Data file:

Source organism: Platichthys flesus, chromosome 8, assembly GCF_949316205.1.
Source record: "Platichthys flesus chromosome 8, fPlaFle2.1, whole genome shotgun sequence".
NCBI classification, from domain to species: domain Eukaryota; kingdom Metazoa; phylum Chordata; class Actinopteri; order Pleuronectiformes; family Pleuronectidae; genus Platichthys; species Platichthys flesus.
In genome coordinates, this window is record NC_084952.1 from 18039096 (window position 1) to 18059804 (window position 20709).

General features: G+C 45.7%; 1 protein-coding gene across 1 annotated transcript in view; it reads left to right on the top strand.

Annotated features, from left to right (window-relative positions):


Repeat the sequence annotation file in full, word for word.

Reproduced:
Source organism: Platichthys flesus, chromosome 8, assembly GCF_949316205.1.
Source record: "Platichthys flesus chromosome 8, fPlaFle2.1, whole genome shotgun sequence".
NCBI classification, from domain to species: domain Eukaryota; kingdom Metazoa; phylum Chordata; class Actinopteri; order Pleuronectiformes; family Pleuronectidae; genus Platichthys; species Platichthys flesus.
In genome coordinates, this window is record NC_084952.1 from 18039096 (window position 1) to 18059804 (window position 20709).

General features: G+C 45.7%; 1 protein-coding gene across 1 annotated transcript in view; it reads left to right on the top strand.

Annotated features, from left to right (window-relative positions):